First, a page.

Sunday, March 31, 2013

Fond Memories of Cayman Brac

I remember the first time I dove in Cayman Brac.  Mike and I wanted to take our boys, 21 and 14yrs., on a diving trip over their Easter break, and found a good deal on a condo rental and dive packages on the Brac.  Our previous dive trips with the boys were to Guanaja, Honduras, where we stayed literally in shacks perched on the hill. While that was a wonderful adventure, and the boys sure didn’t mind the rustic conditions, Mike and I were looking for something a little more civilized and easier to get to.

Cayman Brac, the dive pier.  This is where the magic starts!

Upon our arrival at the airport, the resort staff met us and delivered us to the front desk for check in.  Our condo was clean and spacious, a restaurant, the Captain’s Table was next door, and there was a bar right next to the pool.  We tossed our bags in our rooms and trotted over to the dive shop to sign papers and find out what the schedule was going to be like. After the usual formalities, we were each given a mesh bag and instructed to put our dive gear in it for pick up in the morning.  What?  I am not going to be lugging my gear over the hot sand like a tropical Quasimoto?  The next morning, when we boarded the boat, there were our bags.  We all set up our gear and settled in for a ride out the reef.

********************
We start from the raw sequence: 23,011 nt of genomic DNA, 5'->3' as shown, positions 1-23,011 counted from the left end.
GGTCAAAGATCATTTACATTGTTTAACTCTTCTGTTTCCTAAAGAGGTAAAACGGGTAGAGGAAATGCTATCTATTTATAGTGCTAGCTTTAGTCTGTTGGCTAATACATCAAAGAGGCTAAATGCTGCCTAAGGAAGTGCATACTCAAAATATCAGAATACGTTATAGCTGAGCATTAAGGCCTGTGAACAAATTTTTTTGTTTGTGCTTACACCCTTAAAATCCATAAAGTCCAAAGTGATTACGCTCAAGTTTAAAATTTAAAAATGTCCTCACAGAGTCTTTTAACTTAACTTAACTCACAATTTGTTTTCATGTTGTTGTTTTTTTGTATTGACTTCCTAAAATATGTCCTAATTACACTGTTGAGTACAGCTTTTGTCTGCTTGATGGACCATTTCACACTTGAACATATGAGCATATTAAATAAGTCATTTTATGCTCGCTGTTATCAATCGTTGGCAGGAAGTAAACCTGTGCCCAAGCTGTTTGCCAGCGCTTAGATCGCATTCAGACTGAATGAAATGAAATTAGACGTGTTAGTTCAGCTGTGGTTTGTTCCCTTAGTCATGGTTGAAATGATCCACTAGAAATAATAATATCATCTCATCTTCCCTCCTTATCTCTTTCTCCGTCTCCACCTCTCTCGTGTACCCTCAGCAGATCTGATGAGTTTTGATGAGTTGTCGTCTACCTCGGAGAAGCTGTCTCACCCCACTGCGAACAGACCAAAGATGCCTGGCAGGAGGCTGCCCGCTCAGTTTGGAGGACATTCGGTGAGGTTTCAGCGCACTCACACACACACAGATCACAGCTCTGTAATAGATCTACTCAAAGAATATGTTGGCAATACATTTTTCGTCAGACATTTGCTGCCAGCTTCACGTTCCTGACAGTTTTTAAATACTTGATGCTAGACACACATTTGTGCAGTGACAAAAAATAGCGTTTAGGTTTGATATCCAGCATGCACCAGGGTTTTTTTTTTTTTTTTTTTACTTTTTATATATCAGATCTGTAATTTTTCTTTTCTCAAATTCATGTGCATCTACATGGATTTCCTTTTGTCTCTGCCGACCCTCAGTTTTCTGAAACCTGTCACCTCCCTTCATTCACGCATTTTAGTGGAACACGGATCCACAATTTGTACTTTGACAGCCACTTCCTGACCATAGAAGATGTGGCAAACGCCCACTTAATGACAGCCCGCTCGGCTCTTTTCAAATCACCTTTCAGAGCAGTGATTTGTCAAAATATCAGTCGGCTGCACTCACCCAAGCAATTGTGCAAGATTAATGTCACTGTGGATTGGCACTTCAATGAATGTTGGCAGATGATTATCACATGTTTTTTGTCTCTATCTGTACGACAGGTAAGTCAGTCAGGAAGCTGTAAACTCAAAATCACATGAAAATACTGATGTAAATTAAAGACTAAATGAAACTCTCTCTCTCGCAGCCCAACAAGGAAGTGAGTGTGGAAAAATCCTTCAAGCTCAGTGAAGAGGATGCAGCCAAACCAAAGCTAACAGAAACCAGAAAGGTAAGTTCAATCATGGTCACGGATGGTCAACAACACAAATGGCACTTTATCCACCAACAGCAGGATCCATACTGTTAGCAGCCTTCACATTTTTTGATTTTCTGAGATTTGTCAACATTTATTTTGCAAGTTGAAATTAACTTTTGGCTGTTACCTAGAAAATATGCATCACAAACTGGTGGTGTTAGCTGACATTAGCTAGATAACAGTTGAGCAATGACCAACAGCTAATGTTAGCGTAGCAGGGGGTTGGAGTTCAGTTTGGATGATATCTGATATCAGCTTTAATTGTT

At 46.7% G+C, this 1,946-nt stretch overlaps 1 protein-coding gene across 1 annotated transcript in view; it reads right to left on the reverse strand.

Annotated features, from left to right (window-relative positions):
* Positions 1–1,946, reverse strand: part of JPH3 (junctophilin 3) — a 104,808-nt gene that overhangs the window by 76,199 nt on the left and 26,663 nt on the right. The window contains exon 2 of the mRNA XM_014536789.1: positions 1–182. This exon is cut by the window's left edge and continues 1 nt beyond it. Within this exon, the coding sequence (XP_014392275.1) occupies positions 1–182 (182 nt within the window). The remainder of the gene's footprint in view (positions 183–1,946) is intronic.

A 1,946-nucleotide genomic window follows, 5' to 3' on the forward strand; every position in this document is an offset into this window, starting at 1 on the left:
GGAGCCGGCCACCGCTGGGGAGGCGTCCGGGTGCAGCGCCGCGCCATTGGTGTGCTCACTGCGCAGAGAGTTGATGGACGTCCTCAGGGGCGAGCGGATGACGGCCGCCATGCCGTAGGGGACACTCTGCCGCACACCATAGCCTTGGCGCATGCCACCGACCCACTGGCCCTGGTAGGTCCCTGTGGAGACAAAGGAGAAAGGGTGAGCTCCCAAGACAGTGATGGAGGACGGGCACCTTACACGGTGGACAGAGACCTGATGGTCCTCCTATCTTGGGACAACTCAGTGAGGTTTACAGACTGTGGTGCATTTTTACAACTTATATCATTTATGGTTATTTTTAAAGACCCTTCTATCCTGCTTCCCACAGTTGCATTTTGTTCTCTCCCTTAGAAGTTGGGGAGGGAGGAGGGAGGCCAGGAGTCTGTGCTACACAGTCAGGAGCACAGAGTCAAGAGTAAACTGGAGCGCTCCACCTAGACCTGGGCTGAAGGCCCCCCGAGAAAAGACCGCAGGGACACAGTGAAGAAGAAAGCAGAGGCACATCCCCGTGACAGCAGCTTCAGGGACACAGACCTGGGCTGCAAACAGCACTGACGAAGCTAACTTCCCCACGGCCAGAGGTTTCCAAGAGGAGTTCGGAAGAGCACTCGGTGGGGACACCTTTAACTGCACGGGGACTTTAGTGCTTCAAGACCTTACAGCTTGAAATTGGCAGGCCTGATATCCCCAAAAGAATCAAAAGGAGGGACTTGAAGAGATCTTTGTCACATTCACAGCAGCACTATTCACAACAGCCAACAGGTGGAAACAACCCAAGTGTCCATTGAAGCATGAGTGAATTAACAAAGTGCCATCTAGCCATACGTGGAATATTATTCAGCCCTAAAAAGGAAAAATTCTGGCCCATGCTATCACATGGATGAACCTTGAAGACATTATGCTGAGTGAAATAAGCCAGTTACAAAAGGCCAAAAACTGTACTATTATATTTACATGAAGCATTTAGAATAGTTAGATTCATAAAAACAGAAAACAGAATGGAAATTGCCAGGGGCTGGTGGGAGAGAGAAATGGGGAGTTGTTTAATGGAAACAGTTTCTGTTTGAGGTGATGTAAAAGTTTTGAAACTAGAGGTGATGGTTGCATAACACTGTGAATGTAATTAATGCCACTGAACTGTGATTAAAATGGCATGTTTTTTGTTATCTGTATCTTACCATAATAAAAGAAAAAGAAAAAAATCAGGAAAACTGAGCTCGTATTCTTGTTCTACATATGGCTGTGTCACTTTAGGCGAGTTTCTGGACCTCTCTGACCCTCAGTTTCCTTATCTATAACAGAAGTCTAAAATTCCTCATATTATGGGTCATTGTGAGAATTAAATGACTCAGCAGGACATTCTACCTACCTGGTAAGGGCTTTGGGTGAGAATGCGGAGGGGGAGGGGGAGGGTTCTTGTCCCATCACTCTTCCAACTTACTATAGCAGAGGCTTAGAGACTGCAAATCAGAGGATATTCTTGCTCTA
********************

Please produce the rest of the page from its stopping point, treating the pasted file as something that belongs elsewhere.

The boat captain pulled up to the mooring and crew deftly attached the vessel to it. Next the divemaster, Vicki, briefed the dive.  I had never heard such a thorough briefing, with details on sight name, profile, time, critters to look for, a whiteboard map of the sight, pointers on entries and exits, and boat procedures.  I know now that this is exactly the way a dive briefing should be done, but clearly, not all shops follow that formula.  The completeness of the briefing made the dive that more enjoyable and relaxed.

The dives were incredible with 100ft+ visibility and spectacular underwater panoramas.  As with all the Cayman Islands, the Brac is known for its wall diving and the ability to take advantage of the clear water that allow dives to 100ft with enough light for photos and plenty of things to see.  I was glad, though, that they eased us into the deeper dives as the week progressed to allow us to reacquaint ourselves with our gear and work out any anxieties we had.  Vicki did a great job guiding us and pointing out many interesting fish and marine creatures.

Dylan demonstrating good buoyancy skills
Also, Dylan was growing his first beard which in picture look like a mustache